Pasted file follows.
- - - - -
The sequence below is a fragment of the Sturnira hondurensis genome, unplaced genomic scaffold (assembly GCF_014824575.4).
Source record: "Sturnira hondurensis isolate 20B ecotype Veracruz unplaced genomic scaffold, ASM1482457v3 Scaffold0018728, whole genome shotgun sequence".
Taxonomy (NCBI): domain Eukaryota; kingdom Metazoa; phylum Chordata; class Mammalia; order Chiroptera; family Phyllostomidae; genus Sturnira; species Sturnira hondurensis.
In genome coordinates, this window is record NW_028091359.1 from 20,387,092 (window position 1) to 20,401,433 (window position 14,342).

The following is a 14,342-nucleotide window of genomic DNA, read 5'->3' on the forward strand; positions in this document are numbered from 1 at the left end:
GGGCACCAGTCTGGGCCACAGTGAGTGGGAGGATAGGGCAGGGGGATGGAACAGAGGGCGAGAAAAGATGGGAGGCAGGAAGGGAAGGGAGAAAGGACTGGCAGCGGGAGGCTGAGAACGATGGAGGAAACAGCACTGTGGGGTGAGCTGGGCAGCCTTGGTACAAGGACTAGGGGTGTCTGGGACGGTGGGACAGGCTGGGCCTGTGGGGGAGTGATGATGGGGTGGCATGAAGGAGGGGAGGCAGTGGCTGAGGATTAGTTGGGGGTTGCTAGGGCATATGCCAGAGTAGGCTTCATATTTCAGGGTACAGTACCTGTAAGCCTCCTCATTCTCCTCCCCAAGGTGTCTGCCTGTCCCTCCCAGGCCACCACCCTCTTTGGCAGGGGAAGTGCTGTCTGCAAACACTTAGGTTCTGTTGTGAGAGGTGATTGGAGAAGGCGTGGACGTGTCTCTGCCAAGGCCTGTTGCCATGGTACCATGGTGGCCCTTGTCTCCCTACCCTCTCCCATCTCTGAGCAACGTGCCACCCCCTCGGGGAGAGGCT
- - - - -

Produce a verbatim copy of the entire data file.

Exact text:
The sequence below is a fragment of the Sturnira hondurensis genome, unplaced genomic scaffold (assembly GCF_014824575.4).
Source record: "Sturnira hondurensis isolate 20B ecotype Veracruz unplaced genomic scaffold, ASM1482457v3 Scaffold0018728, whole genome shotgun sequence".
Taxonomy (NCBI): domain Eukaryota; kingdom Metazoa; phylum Chordata; class Mammalia; order Chiroptera; family Phyllostomidae; genus Sturnira; species Sturnira hondurensis.
In genome coordinates, this window is record NW_028091359.1 from 20,387,092 (window position 1) to 20,401,433 (window position 14,342).

The following is a 14,342-nucleotide window of genomic DNA, read 5'->3' on the forward strand; positions in this document are numbered from 1 at the left end:
GGGCACCAGTCTGGGCCACAGTGAGTGGGAGGATAGGGCAGGGGGATGGAACAGAGGGCGAGAAAAGATGGGAGGCAGGAAGGGAAGGGAGAAAGGACTGGCAGCGGGAGGCTGAGAACGATGGAGGAAACAGCACTGTGGGGTGAGCTGGGCAGCCTTGGTACAAGGACTAGGGGTGTCTGGGACGGTGGGACAGGCTGGGCCTGTGGGGGAGTGATGATGGGGTGGCATGAAGGAGGGGAGGCAGTGGCTGAGGATTAGTTGGGGGTTGCTAGGGCATATGCCAGAGTAGGCTTCATATTTCAGGGTACAGTACCTGTAAGCCTCCTCATTCTCCTCCCCAAGGTGTCTGCCTGTCCCTCCCAGGCCACCACCCTCTTTGGCAGGGGAAGTGCTGTCTGCAAACACTTAGGTTCTGTTGTGAGAGGTGATTGGAGAAGGCGTGGACGTGTCTCTGCCAAGGCCTGTTGCCATGGTACCATGGTGGCCCTTGTCTCCCTACCCTCTCCCATCTCTGAGCAACGTGCCACCCCCTCGGGGAGAGGCT